Earlier in the week we reported that the Dragon Dreaming festival in New South Wales ended in tragedy when 23-year old Anneke Vo was found dead early on festival grounds Sunday morning. In the days since, police have called for next year’s festival to be cancelled. Now, lawyer and director of not-for-profit drug reform and charity organisation Unharm Will Tregoning has added weight to the argument that increasing police presence at events or banning festivals all together is nothing other than counter productive and dangerous.
In a statement posted to the Unharm website, Tregoning has said that he is disheartened by the police response to the situation. “We need to deal with this issue in an honest and realistic way, rather than pushing it out of sight.” He added that illicit drug use is in no way unique to large scale festivals and events. “More than a million people in NSW use illicit drugs each year… the medical and harm reduction outreach services available at music festivals make them relatively safe places to use illicit drugs. Heavy handed policing just pushes people to use substances in other contexts where these kinds of services are not available.”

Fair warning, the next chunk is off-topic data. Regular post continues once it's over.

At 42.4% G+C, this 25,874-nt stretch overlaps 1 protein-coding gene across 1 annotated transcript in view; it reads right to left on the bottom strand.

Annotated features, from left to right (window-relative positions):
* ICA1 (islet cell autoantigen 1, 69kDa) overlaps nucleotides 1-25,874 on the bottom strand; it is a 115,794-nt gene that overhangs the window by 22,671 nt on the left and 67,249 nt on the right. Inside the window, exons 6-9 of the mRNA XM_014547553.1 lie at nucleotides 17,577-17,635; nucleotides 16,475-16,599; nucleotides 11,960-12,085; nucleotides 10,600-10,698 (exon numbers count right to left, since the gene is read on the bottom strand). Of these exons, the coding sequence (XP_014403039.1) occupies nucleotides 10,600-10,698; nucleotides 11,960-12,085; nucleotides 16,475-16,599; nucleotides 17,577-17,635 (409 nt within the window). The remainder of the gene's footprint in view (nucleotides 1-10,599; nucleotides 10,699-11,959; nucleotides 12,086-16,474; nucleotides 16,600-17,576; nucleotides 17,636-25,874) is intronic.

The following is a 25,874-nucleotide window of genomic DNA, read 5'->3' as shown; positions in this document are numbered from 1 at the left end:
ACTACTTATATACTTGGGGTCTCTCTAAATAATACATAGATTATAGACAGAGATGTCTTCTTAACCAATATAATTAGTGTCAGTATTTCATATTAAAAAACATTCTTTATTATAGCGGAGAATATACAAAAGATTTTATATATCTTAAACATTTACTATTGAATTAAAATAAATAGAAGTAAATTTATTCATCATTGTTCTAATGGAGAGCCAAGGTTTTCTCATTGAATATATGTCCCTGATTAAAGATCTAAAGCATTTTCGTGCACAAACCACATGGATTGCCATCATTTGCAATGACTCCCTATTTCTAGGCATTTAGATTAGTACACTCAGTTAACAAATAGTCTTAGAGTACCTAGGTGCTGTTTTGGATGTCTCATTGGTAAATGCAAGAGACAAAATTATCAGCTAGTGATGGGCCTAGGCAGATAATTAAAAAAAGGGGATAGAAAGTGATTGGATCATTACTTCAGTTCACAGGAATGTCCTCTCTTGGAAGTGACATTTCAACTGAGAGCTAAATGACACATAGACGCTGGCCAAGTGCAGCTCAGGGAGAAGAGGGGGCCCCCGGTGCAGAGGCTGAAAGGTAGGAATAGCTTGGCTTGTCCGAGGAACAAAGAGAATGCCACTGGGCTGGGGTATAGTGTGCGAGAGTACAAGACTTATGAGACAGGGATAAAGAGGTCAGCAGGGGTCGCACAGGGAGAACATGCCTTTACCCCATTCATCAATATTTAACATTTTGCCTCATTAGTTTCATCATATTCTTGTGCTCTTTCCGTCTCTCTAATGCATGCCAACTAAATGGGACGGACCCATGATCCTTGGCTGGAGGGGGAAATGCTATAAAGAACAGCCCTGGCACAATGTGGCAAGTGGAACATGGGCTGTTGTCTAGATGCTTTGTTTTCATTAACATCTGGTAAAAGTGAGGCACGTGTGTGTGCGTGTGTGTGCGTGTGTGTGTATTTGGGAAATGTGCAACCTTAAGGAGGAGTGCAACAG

With studies finding that the presence of police and sniffer dogs at festivals are not drug deterrents, but rather create situations which encourage young people to undertake risky behaviour such as preloading, which have resulted in a number of deaths at fesativals and events. There are far better ways to ensure that festival goers are safe, espeically if they decide to use drugs while at events. One of those -which is in use in Portugal and the Netherlands- is drug testing. “Drug testing, drug safety reports and support staff to care for patrons are commonplace at the sorts of events. These measures have been shown to be highly effective in reducing drug related harms. By contrast, police operations using drug detection dogs like the one we saw at Dragon Dreaming do not prevent drug use or drug-related harms.”